While Otey has had many noteworthy achievements during his tenure at Sharonview, one accomplishment stands out above all others—and that’s how well the organization has navigated through the challenges of the coronavirus pandemic. The outbreak of COVID-19 in the U.S. coincided with Sharonview’s move into a new 150,000-square-foot corporate headquarters in March.
“On March 10, we had 175 people working in this new building, and on March 11, I had to send all of those people home,” Otey reports. “We had to get every employee set up to work remotely. We closed our branches and had to make sure we could service the needs of our 95,000 members without our systems going down.”
Fortunately, Sharonview already had the digital infrastructure in place to meet the increased member demand for remote deposit capture and online/mobile banking. Otey expects digital transactions to remain strong even after the pandemic subsides. “We made some large investments in digital five or six years ago, and those investments are paying off now,” he says.
By mid-year, branches had reopened with cleaning, social-distancing and mask protocols in place. Most back-office employees continued working from home but have adjusted well to remote work and remain highly effective in their duties.
“These last 10 months were nothing like what we had planned for 2020, but we delivered on behalf of our members and employees,” Otey says. “We had financial goals and metrics to meet, and it’s nothing short of amazing that we were able to meet those goals.”
A Philosophical Fit
Otey’s leadership style fits in well with the culture at Sharonview FCU, which focuses on collaboration and teamwork. He’s a big fan of Patrick Lencioni, author of such well-known books as Death By Meeting, The Five Dysfunctions of a Team and The Ideal Team Player. He subscribes to Lencioni’s belief that effective leadership is about process and structure.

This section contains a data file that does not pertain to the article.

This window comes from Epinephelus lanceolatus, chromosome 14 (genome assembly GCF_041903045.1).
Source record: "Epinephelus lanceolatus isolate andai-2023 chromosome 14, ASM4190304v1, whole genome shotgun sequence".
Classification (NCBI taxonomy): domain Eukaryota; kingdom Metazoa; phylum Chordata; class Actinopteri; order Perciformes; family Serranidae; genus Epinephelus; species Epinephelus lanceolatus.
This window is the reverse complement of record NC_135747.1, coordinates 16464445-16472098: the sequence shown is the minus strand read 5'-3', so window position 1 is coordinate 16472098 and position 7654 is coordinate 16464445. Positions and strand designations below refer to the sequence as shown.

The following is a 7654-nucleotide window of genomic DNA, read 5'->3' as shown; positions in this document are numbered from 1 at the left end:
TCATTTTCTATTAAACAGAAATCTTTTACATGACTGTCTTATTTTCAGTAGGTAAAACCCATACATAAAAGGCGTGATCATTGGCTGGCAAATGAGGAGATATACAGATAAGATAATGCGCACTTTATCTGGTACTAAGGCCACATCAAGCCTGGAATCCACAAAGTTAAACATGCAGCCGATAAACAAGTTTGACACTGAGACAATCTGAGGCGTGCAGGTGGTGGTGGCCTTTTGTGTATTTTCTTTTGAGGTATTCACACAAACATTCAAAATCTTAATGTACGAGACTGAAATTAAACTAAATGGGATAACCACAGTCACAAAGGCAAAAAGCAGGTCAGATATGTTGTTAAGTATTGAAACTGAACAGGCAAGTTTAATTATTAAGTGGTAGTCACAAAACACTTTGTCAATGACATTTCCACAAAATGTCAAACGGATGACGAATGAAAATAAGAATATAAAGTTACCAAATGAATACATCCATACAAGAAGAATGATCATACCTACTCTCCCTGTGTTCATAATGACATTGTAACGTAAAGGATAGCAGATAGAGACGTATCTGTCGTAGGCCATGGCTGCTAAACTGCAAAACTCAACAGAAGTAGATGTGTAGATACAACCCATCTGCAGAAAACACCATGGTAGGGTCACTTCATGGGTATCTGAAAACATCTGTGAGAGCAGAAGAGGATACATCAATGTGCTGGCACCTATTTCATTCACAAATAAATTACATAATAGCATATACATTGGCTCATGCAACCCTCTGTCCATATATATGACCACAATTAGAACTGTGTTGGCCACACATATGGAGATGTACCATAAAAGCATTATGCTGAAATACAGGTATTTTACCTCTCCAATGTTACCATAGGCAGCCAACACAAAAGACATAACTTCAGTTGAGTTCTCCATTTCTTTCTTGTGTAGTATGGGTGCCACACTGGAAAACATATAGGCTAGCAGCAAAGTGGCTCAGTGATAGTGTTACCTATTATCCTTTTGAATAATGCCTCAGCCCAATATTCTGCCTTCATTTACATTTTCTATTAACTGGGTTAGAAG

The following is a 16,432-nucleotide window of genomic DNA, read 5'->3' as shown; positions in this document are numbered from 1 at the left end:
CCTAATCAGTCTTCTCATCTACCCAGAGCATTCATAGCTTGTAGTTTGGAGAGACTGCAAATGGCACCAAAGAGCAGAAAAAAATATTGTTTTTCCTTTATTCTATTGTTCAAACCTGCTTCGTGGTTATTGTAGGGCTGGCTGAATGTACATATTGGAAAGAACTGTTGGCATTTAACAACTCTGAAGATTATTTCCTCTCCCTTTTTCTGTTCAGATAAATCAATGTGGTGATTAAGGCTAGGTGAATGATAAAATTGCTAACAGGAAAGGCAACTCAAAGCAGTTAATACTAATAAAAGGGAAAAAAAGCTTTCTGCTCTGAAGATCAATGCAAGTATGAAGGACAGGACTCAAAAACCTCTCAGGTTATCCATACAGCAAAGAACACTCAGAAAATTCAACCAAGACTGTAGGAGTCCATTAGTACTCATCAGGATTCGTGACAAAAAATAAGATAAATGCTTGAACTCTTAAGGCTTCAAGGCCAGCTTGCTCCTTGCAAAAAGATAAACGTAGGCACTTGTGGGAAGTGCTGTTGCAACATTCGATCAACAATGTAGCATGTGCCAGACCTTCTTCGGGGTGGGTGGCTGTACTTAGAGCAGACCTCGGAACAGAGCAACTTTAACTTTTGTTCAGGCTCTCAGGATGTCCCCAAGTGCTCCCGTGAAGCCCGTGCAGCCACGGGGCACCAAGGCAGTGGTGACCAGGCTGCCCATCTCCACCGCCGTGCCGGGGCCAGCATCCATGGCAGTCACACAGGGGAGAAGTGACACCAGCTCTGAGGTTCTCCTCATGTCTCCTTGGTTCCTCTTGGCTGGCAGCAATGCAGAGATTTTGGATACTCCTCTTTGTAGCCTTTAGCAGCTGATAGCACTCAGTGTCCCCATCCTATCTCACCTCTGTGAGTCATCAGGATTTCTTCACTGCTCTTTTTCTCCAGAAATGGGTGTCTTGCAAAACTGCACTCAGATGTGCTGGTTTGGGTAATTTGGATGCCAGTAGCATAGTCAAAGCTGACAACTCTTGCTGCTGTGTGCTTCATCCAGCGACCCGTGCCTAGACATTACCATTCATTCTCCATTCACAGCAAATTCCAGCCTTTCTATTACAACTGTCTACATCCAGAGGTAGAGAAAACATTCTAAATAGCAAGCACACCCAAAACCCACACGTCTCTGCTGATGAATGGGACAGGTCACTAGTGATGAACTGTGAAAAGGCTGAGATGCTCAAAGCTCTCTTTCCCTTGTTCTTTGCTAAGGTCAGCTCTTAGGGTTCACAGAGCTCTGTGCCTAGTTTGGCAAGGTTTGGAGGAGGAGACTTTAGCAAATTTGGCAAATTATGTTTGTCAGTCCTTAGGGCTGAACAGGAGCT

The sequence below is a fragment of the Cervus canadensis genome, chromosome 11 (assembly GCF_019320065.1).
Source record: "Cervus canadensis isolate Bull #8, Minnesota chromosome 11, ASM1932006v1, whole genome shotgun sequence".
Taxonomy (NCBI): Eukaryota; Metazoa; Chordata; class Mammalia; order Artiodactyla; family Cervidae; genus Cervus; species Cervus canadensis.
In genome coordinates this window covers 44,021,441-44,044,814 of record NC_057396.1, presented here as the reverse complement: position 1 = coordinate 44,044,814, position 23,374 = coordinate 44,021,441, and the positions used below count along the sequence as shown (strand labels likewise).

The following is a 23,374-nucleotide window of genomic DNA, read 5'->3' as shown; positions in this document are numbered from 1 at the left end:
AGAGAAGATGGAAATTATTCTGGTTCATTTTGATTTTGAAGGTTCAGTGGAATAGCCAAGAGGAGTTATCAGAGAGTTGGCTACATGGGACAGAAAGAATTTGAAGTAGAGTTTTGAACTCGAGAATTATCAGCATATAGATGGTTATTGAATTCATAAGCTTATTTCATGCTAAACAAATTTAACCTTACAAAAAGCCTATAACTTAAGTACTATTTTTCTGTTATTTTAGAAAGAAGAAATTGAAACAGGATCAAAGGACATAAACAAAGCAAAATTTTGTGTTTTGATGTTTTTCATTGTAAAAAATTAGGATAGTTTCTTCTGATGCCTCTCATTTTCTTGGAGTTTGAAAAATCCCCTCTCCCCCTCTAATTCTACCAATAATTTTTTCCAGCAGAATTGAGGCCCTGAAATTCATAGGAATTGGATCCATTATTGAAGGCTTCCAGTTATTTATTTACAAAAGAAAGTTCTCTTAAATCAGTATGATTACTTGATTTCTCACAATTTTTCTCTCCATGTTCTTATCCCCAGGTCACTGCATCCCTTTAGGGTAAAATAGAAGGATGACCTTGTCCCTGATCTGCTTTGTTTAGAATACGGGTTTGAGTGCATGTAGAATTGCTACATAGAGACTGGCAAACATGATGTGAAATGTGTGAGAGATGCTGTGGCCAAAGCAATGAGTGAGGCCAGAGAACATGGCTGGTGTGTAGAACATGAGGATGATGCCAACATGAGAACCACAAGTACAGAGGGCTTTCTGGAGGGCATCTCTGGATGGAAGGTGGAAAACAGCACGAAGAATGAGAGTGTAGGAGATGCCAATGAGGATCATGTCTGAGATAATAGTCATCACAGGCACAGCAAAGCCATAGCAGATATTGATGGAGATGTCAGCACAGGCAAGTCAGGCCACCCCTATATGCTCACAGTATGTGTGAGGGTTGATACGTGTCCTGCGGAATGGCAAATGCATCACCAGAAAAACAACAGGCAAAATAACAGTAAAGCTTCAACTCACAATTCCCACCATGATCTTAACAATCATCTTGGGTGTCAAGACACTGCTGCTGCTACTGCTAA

“If you are a disciplined leader, you can create processes that will hold you and your team accountable and produce repeatable results,” Otey says.
He also agrees with Lencioni’s belief that organizations should hire for culture and train for skills. He and Partin are on the same page in this regard, hiring people who are collaborative and work well as part of a team.
“We are looking for team players who are hungry, humble and smart—and by ‘smart,’ I mean people smart,” Otey explains. “If someone is intellectually smart but is unable to get along with others, that’s not a person you want on your team.”
A native of Virginia, Otey credits his mother, a pre-school teacher, and his father, a Baptist minister, for instilling in him a strong appreciation of education. He obtained his bachelor’s degree, with a concentration in finance, from Longwood University in Farmville, Virginia, before embarking on his banking career in 1989. However, it was not until nearly 30 years later—while working at Sharonview—that he fulfilled his longtime goal of earning his MBA, which he obtained from Wake Forest University in Winston-Salem, North Carolina. He considers earning his MBA his second greatest achievement—right after marrying his high school sweetheart, Adriene, with whom he recently celebrated his 25th wedding anniversary.
Otey was chosen by his fellow students at Wake Forest as student leader and had the honor of delivering the commencement address during his MBA graduation ceremony. He took that opportunity to answer a question that many students had posed to him: Why did he feel the need to pursue a master’s degree when he had already achieved what for many is the ultimate goal of a C-suite position?
“My answer to that question is, ‘Leadership is a journey that you never complete,’” he reports. “I try to hire and surround myself with the smartest, most talented people I can find, but that doesn’t mean I should overlook my own professional development. To be an effective leader, I know that I have to be constantly improving my game.” cues icon
Based in Missouri, Diane Franklin is a longtime contributor to Credit Union Management magazine.